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So, it's time to plan:

Here are some of the things to consider as you begin the journey of planning a retreat:

Begin your planning by asking yourself the question why. Why do I want to have a retreat? What do you most want to accomplish (your goal) with this retreat? Is yours a new church plant? Do you want to establish new relationships? Has your church encountered recent division? Do you want to mend fences? Are you wanting to build bridges between the different age groups in your church? Has your church undergone recent trauma? (A tornado, a flood, devastating fire) If you know what you want to accomplish with your time away, you'll have a much easier time planning the elements of your retreat.

How much?
While it's unfortunate, the truth is that the price of a retreat may determine who can attend. If you start at the beginning with an "ideal" price point, you may find that your other decisions are easier to make. How much is too much for a weekend away? Only you can determine that, based on the economy of your situation. But don't do all your planning only to discover that your "perfect retreat" is one no one will be able to attend. Pick your idea price, decide how many might realistically attend, and use that as your starting point.

What should you choose? A cabin in the woods? An expensive retreat center? How will your choice affect who might be able to come? Will it limit your attendence, either by finances or by comfort level? Here are a few of the creative places that I've been invited to speak:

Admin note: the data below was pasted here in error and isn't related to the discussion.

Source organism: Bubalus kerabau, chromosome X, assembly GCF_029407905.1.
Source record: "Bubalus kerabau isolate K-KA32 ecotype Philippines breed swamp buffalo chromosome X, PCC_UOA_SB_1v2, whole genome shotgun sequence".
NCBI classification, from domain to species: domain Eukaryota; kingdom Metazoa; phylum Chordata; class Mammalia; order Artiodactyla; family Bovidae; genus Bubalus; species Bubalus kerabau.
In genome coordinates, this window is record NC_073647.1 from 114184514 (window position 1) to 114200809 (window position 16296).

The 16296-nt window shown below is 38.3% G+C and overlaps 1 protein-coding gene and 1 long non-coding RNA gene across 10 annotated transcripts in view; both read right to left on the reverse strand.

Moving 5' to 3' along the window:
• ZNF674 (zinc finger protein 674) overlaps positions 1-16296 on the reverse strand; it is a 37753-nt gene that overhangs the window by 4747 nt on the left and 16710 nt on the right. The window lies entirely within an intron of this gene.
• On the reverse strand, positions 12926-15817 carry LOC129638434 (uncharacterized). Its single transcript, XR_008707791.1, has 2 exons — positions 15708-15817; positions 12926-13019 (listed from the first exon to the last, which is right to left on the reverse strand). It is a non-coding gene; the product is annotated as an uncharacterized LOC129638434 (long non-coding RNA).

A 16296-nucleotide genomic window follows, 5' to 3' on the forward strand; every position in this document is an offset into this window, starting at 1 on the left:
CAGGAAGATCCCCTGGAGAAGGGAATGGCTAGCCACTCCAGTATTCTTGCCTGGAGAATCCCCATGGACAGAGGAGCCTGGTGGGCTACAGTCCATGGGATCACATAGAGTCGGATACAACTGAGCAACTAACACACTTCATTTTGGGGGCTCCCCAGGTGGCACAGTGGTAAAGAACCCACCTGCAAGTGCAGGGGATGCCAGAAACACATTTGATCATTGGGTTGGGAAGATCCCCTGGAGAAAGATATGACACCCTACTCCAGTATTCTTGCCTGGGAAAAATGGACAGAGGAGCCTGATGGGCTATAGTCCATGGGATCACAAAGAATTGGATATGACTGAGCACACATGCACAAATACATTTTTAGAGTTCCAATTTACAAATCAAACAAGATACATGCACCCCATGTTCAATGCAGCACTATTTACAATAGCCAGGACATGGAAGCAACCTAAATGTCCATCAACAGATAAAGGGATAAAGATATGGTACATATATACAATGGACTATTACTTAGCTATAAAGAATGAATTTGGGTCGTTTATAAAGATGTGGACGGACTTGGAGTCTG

One group rented several large houses at a recreational destination. By cooking together, they kept the cost of a luxury location under control.

Another group (smaller) rented a single large house at the beach. Price depended on what accomodations were desired. Some of the younger women occupied sleeping bags in the basement.

Of course, I've attended various conference centers. These provide the most options for food, housing and recreation. They range from full-service options, to lower cost locations which allow you to bring your own food, snacks and refreshments.

I've spoken at retreats held in churches. This allowed nursing moms to stay at home with their babies, without missing a single moment of the fun with their friends. In an econmic downturn, it minimized risk for the retreat committee, and gave the best attendence ever for that church.


Not even the most organized person can do a retreat alone. You need a team! And, the more varied your group, the better. Each member will bring the concerns and needs of other like-minded individuals to your attention. The stronger and deeper your core team, the more impact your retreat will have.

Consider these needs: Older women, who can't be far from the bathroom at night. Handicapped women, who need ramps and special bathroom facilities. Nursing mothers, who can't yet leave baby for an entire weekend. Snoring women. Women who need more sleep. Women who don't think they've had a retreat unless they stay up all night. If you don't consider these needs, you will have effectively chosen to have those women stay home.